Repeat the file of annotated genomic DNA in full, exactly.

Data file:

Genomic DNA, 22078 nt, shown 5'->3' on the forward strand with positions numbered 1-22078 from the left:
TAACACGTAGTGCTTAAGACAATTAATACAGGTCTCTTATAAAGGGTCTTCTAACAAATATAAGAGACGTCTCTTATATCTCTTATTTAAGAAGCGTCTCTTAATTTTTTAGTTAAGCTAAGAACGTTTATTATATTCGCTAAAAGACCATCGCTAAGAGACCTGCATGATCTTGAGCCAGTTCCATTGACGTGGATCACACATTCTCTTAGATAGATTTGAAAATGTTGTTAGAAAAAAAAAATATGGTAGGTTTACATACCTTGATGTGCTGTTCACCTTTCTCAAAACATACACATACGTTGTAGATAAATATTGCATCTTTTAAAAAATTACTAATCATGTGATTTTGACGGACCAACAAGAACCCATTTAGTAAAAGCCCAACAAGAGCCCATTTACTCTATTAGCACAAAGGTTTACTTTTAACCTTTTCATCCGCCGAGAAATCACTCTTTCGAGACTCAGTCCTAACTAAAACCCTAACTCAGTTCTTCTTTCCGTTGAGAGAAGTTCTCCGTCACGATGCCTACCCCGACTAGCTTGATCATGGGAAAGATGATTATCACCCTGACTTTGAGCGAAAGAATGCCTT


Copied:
Genomic DNA, 22078 nt, shown 5'->3' on the forward strand with positions numbered 1-22078 from the left:
TAACACGTAGTGCTTAAGACAATTAATACAGGTCTCTTATAAAGGGTCTTCTAACAAATATAAGAGACGTCTCTTATATCTCTTATTTAAGAAGCGTCTCTTAATTTTTTAGTTAAGCTAAGAACGTTTATTATATTCGCTAAAAGACCATCGCTAAGAGACCTGCATGATCTTGAGCCAGTTCCATTGACGTGGATCACACATTCTCTTAGATAGATTTGAAAATGTTGTTAGAAAAAAAAAATATGGTAGGTTTACATACCTTGATGTGCTGTTCACCTTTCTCAAAACATACACATACGTTGTAGATAAATATTGCATCTTTTAAAAAATTACTAATCATGTGATTTTGACGGACCAACAAGAACCCATTTAGTAAAAGCCCAACAAGAGCCCATTTACTCTATTAGCACAAAGGTTTACTTTTAACCTTTTCATCCGCCGAGAAATCACTCTTTCGAGACTCAGTCCTAACTAAAACCCTAACTCAGTTCTTCTTTCCGTTGAGAGAAGTTCTCCGTCACGATGCCTACCCCGACTAGCTTGATCATGGGAAAGATGATTATCACCCTGACTTTGAGCGAAAGAATGCCTT